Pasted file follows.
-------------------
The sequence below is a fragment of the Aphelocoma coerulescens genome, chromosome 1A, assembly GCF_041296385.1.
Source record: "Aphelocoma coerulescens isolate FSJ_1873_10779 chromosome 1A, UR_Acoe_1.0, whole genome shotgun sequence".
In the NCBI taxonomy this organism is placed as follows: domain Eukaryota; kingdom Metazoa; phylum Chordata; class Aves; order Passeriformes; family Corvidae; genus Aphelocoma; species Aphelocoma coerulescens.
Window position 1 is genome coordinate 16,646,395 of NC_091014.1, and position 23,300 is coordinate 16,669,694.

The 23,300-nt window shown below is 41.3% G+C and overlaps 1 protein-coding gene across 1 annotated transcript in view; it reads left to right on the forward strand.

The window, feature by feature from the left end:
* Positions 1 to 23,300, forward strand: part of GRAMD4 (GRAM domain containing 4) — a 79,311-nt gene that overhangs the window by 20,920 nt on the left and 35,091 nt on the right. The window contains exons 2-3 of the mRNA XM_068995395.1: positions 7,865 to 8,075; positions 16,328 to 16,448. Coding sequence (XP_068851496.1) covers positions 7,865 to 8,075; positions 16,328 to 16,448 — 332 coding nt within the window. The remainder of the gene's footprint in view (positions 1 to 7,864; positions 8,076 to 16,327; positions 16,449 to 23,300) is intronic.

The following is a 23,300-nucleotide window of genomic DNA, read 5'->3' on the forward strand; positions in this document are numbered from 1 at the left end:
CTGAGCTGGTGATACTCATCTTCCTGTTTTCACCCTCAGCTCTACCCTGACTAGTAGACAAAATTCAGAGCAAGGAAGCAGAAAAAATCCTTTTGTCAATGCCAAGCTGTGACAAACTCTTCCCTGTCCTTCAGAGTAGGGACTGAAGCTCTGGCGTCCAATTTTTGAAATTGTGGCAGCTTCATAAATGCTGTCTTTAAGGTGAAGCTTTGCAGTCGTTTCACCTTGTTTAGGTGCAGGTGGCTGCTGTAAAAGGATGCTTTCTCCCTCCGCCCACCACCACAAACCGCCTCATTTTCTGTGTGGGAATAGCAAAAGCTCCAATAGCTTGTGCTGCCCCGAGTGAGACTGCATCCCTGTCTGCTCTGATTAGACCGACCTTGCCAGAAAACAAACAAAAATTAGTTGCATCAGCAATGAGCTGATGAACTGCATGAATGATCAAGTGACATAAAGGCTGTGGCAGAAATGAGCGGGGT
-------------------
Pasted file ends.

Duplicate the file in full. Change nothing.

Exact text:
The sequence below is a fragment of the Aphelocoma coerulescens genome, chromosome 1A, assembly GCF_041296385.1.
Source record: "Aphelocoma coerulescens isolate FSJ_1873_10779 chromosome 1A, UR_Acoe_1.0, whole genome shotgun sequence".
In the NCBI taxonomy this organism is placed as follows: domain Eukaryota; kingdom Metazoa; phylum Chordata; class Aves; order Passeriformes; family Corvidae; genus Aphelocoma; species Aphelocoma coerulescens.
Window position 1 is genome coordinate 16,646,395 of NC_091014.1, and position 23,300 is coordinate 16,669,694.

The 23,300-nt window shown below is 41.3% G+C and overlaps 1 protein-coding gene across 1 annotated transcript in view; it reads left to right on the forward strand.

The window, feature by feature from the left end:
* Positions 1 to 23,300, forward strand: part of GRAMD4 (GRAM domain containing 4) — a 79,311-nt gene that overhangs the window by 20,920 nt on the left and 35,091 nt on the right. The window contains exons 2-3 of the mRNA XM_068995395.1: positions 7,865 to 8,075; positions 16,328 to 16,448. Coding sequence (XP_068851496.1) covers positions 7,865 to 8,075; positions 16,328 to 16,448 — 332 coding nt within the window. The remainder of the gene's footprint in view (positions 1 to 7,864; positions 8,076 to 16,327; positions 16,449 to 23,300) is intronic.

The following is a 23,300-nucleotide window of genomic DNA, read 5'->3' on the forward strand; positions in this document are numbered from 1 at the left end:
CTGAGCTGGTGATACTCATCTTCCTGTTTTCACCCTCAGCTCTACCCTGACTAGTAGACAAAATTCAGAGCAAGGAAGCAGAAAAAATCCTTTTGTCAATGCCAAGCTGTGACAAACTCTTCCCTGTCCTTCAGAGTAGGGACTGAAGCTCTGGCGTCCAATTTTTGAAATTGTGGCAGCTTCATAAATGCTGTCTTTAAGGTGAAGCTTTGCAGTCGTTTCACCTTGTTTAGGTGCAGGTGGCTGCTGTAAAAGGATGCTTTCTCCCTCCGCCCACCACCACAAACCGCCTCATTTTCTGTGTGGGAATAGCAAAAGCTCCAATAGCTTGTGCTGCCCCGAGTGAGACTGCATCCCTGTCTGCTCTGATTAGACCGACCTTGCCAGAAAACAAACAAAAATTAGTTGCATCAGCAATGAGCTGATGAACTGCATGAATGATCAAGTGACATAAAGGCTGTGGCAGAAATGAGCGGGGT